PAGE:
The last gasp of the band’s arena-rock era. All indications suggest they knew it too, since this album wrings out every last over-the-top rock’n’roll cliche it can. There’s a song on here called Slut Machine, for Chrissakes. The absolute banger on Monolithic Baby! is undoubtedly the hook-heavy sleaze rocker Unbroken (Hotel Baby), which somehow evaded hit status, with the positively Kiss-esque strutter Master Of Light not far behind.
Quite honestly this is the band’s best album since Powertrip, and it’s bursting at the seams with righteous 70s motor-rock. Monolithic Baby! is the forgotten gem of their catalogue.
God Says No (A&M, 2001) (opens in new tab)
Well it wasn’t quite the smash follow-up to Powertrip that everybody expected. That’s probably because only one song on the album, the fiery Heads Explode, followed that record’s Super Rock formula. The rest of God Says No is pretty eclectic, even by Monster Magnet standards.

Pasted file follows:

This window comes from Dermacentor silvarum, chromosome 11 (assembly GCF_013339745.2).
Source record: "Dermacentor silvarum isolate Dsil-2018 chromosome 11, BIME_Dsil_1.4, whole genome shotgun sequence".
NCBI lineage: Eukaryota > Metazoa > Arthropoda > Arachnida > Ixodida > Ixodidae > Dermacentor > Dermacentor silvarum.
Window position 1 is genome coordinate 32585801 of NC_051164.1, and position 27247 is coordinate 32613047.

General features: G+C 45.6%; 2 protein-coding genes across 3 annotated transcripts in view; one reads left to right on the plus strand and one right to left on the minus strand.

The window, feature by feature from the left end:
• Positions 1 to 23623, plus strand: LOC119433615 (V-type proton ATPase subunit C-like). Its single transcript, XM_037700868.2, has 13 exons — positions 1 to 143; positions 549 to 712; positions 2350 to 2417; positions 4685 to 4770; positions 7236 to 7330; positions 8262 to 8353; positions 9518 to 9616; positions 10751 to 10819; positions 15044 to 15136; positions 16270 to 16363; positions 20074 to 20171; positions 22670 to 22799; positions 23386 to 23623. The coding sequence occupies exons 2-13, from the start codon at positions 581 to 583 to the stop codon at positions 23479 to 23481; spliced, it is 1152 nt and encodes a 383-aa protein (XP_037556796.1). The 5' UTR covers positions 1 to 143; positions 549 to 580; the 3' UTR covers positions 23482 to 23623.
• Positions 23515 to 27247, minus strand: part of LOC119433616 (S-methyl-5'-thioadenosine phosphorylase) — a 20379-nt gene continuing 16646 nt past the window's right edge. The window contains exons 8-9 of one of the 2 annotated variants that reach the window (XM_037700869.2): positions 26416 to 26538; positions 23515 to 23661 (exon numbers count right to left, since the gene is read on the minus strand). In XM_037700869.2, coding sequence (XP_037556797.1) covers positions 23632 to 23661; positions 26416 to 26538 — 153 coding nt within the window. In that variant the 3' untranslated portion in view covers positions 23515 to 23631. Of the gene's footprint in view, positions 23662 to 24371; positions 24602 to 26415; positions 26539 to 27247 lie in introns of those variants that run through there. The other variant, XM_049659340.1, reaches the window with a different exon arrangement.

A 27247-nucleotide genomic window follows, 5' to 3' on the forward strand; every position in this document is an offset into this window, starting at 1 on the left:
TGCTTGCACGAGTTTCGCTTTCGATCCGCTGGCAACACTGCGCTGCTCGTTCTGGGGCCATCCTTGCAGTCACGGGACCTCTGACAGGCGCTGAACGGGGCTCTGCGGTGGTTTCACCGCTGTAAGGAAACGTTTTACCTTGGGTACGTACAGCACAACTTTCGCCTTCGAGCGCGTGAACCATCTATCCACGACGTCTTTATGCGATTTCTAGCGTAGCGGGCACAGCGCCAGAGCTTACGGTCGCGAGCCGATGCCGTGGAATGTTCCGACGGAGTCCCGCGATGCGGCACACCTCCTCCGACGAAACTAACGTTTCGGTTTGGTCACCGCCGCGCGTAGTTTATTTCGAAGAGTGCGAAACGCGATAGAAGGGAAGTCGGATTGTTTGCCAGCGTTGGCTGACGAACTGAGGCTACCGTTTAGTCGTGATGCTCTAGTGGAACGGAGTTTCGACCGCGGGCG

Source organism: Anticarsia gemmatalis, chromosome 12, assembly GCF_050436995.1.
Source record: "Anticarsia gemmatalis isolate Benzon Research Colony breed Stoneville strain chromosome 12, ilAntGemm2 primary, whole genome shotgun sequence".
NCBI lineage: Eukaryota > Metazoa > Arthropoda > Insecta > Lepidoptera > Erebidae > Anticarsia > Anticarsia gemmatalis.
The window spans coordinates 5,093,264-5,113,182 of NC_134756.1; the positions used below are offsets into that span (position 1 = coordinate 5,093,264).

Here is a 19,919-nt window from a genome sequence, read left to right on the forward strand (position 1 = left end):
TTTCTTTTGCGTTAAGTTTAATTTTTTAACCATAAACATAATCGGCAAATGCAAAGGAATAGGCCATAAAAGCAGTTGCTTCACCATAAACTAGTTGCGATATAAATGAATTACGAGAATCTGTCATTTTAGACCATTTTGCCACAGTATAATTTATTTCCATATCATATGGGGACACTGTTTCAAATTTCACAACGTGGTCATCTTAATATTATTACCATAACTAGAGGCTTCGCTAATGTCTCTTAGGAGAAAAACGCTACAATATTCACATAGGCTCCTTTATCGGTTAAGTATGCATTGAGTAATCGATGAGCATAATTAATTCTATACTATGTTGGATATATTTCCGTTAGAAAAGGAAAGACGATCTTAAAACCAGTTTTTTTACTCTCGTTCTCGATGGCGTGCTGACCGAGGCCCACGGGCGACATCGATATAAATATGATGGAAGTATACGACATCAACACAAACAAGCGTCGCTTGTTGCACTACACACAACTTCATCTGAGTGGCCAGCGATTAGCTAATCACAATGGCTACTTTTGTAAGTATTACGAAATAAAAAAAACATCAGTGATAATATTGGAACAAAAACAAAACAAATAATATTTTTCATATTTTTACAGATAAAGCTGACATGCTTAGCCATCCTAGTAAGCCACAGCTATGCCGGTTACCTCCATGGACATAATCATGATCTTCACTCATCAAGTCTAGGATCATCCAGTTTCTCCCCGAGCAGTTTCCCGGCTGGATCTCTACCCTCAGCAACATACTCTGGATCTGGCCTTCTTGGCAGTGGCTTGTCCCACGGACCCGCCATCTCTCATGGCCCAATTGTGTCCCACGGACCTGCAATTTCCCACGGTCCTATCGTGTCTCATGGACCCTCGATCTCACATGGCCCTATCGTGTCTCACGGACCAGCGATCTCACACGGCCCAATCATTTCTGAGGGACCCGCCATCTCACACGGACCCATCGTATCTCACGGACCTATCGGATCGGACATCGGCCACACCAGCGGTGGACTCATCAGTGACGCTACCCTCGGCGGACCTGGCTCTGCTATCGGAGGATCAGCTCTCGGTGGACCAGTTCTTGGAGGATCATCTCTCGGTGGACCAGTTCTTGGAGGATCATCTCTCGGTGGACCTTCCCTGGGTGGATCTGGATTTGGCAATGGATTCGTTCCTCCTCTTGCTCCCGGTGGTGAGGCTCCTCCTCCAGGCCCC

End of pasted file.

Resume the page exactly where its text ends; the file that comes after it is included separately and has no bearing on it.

There’s a bunch of solid, Mudhoney-esque garage-grunge head boppers like All Shook Out, Medicine (a Spine redux) and Melt, and there’s also 60s psych-pop (Kiss Of The Scorpion), discordant gut-bucket blues (Gravity Well) and even lo-fi new wave (Take It). Given the stakes, Monster Magnet probably should of zagged instead of all these zigs, but still, it’s a real adventure.
4-Way Diablo (SPV, 2007) (opens in new tab)
Dave Wyndorf overdosed on anxiety meds in 2006 and spent some time in a psych ward. If rock history was any indication, we’d expect some kind of From The Inside-esque confessional drivel from 4-Way Diablo.